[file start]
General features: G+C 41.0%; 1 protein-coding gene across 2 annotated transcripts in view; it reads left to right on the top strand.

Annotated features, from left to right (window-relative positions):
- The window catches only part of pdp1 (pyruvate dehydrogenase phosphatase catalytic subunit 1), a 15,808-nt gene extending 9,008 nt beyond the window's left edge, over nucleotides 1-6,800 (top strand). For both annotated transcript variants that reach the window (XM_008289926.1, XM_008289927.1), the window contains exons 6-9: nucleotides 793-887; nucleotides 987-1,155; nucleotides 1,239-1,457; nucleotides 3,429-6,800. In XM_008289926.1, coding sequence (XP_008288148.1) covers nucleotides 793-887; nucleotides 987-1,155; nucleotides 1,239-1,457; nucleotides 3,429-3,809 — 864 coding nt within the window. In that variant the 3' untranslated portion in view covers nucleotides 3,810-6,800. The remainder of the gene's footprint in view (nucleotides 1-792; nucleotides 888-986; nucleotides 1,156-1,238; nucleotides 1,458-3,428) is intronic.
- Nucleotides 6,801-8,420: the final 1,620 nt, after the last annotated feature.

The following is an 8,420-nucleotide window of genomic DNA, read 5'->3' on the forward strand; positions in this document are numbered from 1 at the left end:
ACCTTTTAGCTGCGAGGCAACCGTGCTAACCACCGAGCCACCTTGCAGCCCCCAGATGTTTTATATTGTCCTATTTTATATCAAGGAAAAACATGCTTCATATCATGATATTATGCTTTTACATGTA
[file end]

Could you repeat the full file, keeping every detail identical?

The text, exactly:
General features: G+C 41.0%; 1 protein-coding gene across 2 annotated transcripts in view; it reads left to right on the top strand.

Annotated features, from left to right (window-relative positions):
- The window catches only part of pdp1 (pyruvate dehydrogenase phosphatase catalytic subunit 1), a 15,808-nt gene extending 9,008 nt beyond the window's left edge, over nucleotides 1-6,800 (top strand). For both annotated transcript variants that reach the window (XM_008289926.1, XM_008289927.1), the window contains exons 6-9: nucleotides 793-887; nucleotides 987-1,155; nucleotides 1,239-1,457; nucleotides 3,429-6,800. In XM_008289926.1, coding sequence (XP_008288148.1) covers nucleotides 793-887; nucleotides 987-1,155; nucleotides 1,239-1,457; nucleotides 3,429-3,809 — 864 coding nt within the window. In that variant the 3' untranslated portion in view covers nucleotides 3,810-6,800. The remainder of the gene's footprint in view (nucleotides 1-792; nucleotides 888-986; nucleotides 1,156-1,238; nucleotides 1,458-3,428) is intronic.
- Nucleotides 6,801-8,420: the final 1,620 nt, after the last annotated feature.

The following is an 8,420-nucleotide window of genomic DNA, read 5'->3' on the forward strand; positions in this document are numbered from 1 at the left end:
ACCTTTTAGCTGCGAGGCAACCGTGCTAACCACCGAGCCACCTTGCAGCCCCCAGATGTTTTATATTGTCCTATTTTATATCAAGGAAAAACATGCTTCATATCATGATATTATGCTTTTACATGTA